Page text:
For decades people have sworn that there is a connection between the state of mind and skin condition, but it’s only recently that science has found enough evidence to agree. Psychodermatology is a fairly new discipline that aims to explore and understand the physiological effects of stress and mental health conditions such as anxiety or depression on skin condition.
There is always a lot of talk about how stress or declining mental health can affect the skin, but many people don’t mention that it’s not a one-way street. While stress does affect the condition of your skin, there are ways that you can tackle this by managing and improving your skin-mind connection.
Before looking into how to manage and improve the connection, it is a good idea to understand the connection. There is no physical connection between mental health and skin condition, but rather a chain of events that lead to mental health having an impact on your skin.
For example, psychodermatologists have found that when experiencing high-stress levels, the body releases cortisone and adrenaline. Cortisol has been found to increase the amount of sebum (oil) that your skin produces, which clogs your pores and leads to worsening skin texture and breakouts. It also contributes to the breaking down of collagen, leading to wrinkles developing faster.
Stress hormones are released for the entire period of poor mental health, whether that’s a few days or a few months, so it’s vital to nurture the mind-skin connection and take steps to minimise the damage that stress does to your skin.
One of the best ways to manage the skin-mind connection is to focus on the mind first of all. Limiting the amount of stress hormones that are released will limit the amount of damage that is done to your skin. Yes, limiting stress is easier said than done, but there are ways to experience stress without it overwhelming you.
A lot of people shrug off mindfulness, saying that they don’t want to meditate, but mindfulness is so much more than meditation alone, and studies have found that practising some form of mindfulness leads to a reduction in oxidative stress, which speeds up the skin’s ageing process.
Mindfulness can simply be about taking a few minutes to relax, take some deep breaths and focus on thoughts that make you happy. Instead of thinking about your to-do list, think about things you have to look forward to or tune into your senses in the present moment. What can you hear, smell, or feel right now?
Another incredibly powerful act of self-care is simply to set aside enough time to sleep. The temptation is always there to fill your day as much as possible, but getting a minimum of 7 hours of sleep should be a priority.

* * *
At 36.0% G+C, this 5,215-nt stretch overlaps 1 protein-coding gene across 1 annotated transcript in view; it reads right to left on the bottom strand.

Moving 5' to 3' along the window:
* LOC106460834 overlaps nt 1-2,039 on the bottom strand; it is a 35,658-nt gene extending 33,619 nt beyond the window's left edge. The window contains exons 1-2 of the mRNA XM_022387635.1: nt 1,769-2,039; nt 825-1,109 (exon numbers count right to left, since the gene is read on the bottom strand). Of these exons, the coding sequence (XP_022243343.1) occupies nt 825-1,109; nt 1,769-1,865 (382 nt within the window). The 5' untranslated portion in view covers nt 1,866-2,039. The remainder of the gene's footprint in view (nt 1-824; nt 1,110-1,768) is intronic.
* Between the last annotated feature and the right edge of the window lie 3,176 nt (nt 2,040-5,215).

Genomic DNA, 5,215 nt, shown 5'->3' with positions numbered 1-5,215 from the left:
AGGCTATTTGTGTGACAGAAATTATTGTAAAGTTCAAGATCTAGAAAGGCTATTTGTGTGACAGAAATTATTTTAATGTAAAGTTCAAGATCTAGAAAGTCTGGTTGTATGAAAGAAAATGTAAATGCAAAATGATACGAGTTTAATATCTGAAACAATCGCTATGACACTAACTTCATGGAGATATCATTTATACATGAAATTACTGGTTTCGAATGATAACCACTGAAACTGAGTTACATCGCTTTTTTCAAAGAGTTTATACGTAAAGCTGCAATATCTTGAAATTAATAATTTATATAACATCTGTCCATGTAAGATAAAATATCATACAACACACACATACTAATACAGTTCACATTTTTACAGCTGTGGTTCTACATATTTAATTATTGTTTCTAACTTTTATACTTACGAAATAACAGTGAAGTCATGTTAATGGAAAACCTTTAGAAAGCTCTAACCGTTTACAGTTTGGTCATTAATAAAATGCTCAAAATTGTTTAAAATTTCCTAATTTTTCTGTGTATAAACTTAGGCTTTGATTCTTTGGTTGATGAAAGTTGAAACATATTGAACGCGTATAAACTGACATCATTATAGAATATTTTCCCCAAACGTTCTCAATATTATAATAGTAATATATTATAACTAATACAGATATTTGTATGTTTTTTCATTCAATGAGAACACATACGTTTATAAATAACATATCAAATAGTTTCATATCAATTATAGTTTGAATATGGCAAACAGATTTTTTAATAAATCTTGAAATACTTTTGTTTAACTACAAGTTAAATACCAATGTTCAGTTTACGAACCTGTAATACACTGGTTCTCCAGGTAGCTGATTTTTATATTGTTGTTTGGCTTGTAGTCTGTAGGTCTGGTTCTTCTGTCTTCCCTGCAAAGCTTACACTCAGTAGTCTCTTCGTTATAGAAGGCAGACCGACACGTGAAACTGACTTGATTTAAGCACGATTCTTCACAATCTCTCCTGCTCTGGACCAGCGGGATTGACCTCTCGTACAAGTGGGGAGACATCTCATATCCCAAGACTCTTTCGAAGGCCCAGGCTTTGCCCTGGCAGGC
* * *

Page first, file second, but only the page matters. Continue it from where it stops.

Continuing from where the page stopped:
Studies have linked getting enough sleep with a reduction in the risk of developing depression, as well as an overall improved mood. Try to put your phone down at least an hour before bed and read or try colouring instead to relax before you sleep.
Focusing on basic self-care will help to reduce the effect that stress has on your skin and will also help to improve your mood. Simply by eating well, getting enough sleep, drinking water and exercising, you can improve the skin-mind connection.
If you find that you’re really struggling, then consider trying therapy, ideally with a registered psychodermatologist. Psychodermatologists offer a combination of talking therapy and traditional medicine.
The aim is to treat the skin condition, treat any underlying mental health conditions and focus on creating healthy coping mechanisms to improve the skin-mind connection and reduce the harmful effects of stress.
While improving your mental health is the best way to combat stress-related skin conditions, it’s also important to take care of the skin side of the connection. When you’re stressed, your skin produces more oil which can lead to clogged pores and breakouts, but you could also find yourself with eczema or hives as a result of stress.
Avoid any cleansers that strip the oil from your skin because this will prompt your skin to produce even more oil to replace what you removed. Instead, use a gentle cleanser and swap heavy moisturisers for something more lightweight in order to avoid further clogging your pores.
For more long-term stress, speaking to a dermatologist who can give advice on treatments, including medicated skincare like Obagi, can help. Medicated skincare routines are prescribed by a dermatologist and are designed to treat your specific skin concerns, giving you one less thing to worry about when going through stressful periods in life.